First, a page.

In the United States of America the Fourth of July is a national day of celebration commemorating the signing of the Declaration of Independence, the day when independence was declared from Great Britain. Throughout the United States it is celebrated as a holiday with parades, and the gathering of family and friends for barbecues and fireworks displays.

Independence from British rule meant separation from punitive rule and oppressive taxes. It was a celebration of freedom and although it resulted in the bloody War for Independence, it ultimately led to a new experiment in governance based on the recognition of certain God-ordained rights and freedoms. While it may be argued by some that the Untied States has greatly deviated from its original course of being “one nation under God,” the original intent by its founders was noble, even inspiring many others around the world to fight for their own freedom.

As this day of national celebration approaches, I am reminded of a greater day of freedom that occurred over two thousand years ago. On the day when Christ was raised from the grave the tyranny of sin and death was broken from necks of all men and women who choose him. I am very thankful to live in a country where I have the legal right to worship God according to my own conscience, free from the fear of governmental intrusion or compulsion. But more than celebrating our civil independence on the Fourth of July, I am more thankful on this day to Christ for my spiritual freedom.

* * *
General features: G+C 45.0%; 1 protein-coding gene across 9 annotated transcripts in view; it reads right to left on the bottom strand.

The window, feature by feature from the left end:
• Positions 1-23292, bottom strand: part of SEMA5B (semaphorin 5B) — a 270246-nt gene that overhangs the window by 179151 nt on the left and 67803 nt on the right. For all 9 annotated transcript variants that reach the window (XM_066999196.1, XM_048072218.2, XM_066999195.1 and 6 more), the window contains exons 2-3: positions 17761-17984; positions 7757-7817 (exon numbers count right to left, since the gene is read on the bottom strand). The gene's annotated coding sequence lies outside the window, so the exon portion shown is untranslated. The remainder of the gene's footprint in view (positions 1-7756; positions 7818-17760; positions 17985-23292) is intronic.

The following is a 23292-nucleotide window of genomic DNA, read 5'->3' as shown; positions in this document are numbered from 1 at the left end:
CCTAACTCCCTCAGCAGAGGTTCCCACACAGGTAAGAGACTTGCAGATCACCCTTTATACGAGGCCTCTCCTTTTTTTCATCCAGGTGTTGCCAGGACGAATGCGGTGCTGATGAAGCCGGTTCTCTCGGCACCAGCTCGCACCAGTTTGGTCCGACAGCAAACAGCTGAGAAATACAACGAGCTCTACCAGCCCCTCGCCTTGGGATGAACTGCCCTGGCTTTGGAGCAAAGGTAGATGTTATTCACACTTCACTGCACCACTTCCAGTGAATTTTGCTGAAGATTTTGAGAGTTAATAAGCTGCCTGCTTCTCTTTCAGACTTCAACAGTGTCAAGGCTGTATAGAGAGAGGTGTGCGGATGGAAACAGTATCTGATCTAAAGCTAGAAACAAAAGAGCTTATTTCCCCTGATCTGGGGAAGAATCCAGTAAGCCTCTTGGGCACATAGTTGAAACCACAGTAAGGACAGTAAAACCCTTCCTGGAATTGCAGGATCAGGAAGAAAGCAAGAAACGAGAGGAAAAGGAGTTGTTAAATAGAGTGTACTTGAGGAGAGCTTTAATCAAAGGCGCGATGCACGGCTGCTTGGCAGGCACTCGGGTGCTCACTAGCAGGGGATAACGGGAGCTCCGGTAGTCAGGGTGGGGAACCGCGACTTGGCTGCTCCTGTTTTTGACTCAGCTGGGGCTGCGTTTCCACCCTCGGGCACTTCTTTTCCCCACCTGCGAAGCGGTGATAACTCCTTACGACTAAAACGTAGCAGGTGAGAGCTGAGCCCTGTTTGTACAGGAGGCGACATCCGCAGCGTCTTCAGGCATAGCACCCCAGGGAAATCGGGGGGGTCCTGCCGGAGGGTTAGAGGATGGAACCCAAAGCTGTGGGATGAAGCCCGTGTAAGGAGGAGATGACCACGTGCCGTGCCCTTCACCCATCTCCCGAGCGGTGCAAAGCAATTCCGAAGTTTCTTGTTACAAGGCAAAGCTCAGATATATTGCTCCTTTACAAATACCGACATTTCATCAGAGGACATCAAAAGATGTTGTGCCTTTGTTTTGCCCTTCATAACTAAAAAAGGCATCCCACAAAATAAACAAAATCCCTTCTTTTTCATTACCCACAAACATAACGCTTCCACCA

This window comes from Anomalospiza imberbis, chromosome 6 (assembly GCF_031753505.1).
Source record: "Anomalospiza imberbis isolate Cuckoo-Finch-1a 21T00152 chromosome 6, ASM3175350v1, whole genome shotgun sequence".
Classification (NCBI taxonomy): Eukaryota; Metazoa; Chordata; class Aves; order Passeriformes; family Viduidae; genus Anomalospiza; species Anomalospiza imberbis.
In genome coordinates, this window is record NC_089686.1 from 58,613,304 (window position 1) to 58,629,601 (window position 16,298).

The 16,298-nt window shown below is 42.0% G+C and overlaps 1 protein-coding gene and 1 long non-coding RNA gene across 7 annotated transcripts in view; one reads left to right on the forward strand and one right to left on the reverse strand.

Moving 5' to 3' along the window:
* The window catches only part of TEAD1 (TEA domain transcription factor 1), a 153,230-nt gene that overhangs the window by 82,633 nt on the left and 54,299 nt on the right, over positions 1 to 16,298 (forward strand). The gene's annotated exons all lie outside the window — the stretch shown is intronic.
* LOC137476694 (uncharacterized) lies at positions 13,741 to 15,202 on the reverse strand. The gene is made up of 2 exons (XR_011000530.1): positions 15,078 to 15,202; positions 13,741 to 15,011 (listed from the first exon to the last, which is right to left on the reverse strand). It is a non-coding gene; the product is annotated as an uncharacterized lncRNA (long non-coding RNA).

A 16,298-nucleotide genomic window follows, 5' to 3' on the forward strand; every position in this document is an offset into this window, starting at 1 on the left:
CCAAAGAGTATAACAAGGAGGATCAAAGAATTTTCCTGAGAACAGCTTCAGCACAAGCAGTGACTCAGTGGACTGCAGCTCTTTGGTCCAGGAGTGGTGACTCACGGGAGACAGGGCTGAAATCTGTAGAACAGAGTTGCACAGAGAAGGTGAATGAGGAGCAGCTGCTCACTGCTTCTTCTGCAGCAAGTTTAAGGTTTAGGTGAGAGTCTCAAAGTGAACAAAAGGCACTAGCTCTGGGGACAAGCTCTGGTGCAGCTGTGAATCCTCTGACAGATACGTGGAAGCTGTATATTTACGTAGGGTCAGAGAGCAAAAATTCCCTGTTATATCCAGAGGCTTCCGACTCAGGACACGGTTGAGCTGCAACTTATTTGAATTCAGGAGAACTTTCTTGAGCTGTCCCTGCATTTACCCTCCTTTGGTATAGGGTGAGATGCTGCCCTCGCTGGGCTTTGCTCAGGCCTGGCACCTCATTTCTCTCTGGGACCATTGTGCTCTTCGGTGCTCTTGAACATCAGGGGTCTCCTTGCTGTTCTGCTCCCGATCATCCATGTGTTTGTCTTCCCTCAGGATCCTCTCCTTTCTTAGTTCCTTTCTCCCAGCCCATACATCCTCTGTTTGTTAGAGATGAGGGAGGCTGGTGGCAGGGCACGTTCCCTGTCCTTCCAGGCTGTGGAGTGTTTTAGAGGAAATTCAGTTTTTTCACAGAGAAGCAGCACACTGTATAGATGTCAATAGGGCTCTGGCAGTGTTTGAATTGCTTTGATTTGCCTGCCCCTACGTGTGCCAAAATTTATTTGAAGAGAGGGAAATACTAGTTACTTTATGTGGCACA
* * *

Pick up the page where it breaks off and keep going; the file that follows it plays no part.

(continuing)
Gal 5:1
It is for freedom that Christ has set us free. Stand firm, then, and do not let yourselves be burdened again by a yoke of slavery.